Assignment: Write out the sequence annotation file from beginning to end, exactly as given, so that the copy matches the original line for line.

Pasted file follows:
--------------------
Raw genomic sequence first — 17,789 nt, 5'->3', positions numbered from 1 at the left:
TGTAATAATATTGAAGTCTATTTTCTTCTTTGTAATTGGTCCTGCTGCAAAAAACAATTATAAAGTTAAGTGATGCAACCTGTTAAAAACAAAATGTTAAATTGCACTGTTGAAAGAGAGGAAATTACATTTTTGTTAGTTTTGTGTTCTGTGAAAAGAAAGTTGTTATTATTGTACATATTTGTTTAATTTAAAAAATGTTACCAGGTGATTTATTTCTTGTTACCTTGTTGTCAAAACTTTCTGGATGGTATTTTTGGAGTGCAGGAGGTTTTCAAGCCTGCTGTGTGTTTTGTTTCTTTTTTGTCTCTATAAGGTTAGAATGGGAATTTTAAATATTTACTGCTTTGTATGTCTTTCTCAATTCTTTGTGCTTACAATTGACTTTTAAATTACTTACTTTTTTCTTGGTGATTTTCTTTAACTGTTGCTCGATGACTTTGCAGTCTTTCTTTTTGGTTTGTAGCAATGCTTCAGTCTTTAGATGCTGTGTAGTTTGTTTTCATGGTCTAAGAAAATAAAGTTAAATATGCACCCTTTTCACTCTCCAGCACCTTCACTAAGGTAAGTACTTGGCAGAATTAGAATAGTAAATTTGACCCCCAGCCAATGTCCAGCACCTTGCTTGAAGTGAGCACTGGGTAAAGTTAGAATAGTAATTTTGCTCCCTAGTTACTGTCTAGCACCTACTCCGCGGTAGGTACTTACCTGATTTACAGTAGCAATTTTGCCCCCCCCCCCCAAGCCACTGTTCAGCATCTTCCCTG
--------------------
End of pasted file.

Raw genomic sequence first — 17,789 nt, 5'->3', positions numbered from 1 at the left:
TGTAATAATATTGAAGTCTATTTTCTTCTTTGTAATTGGTCCTGCTGCAAAAAACAATTATAAAGTTAAGTGATGCAACCTGTTAAAAACAAAATGTTAAATTGCACTGTTGAAAGAGAGGAAATTACATTTTTGTTAGTTTTGTGTTCTGTGAAAAGAAAGTTGTTATTATTGTACATATTTGTTTAATTTAAAAAATGTTACCAGGTGATTTATTTCTTGTTACCTTGTTGTCAAAACTTTCTGGATGGTATTTTTGGAGTGCAGGAGGTTTTCAAGCCTGCTGTGTGTTTTGTTTCTTTTTTGTCTCTATAAGGTTAGAATGGGAATTTTAAATATTTACTGCTTTGTATGTCTTTCTCAATTCTTTGTGCTTACAATTGACTTTTAAATTACTTACTTTTTTCTTGGTGATTTTCTTTAACTGTTGCTCGATGACTTTGCAGTCTTTCTTTTTGGTTTGTAGCAATGCTTCAGTCTTTAGATGCTGTGTAGTTTGTTTTCATGGTCTAAGAAAATAAAGTTAAATATGCACCCTTTTCACTCTCCAGCACCTTCACTAAGGTAAGTACTTGGCAGAATTAGAATAGTAAATTTGACCCCCAGCCAATGTCCAGCACCTTGCTTGAAGTGAGCACTGGGTAAAGTTAGAATAGTAATTTTGCTCCCTAGTTACTGTCTAGCACCTACTCCGCGGTAGGTACTTACCTGATTTACAGTAGCAATTTTGCCCCCCCCCCCCAAGCCACTGTTCAGCATCTTCCCTG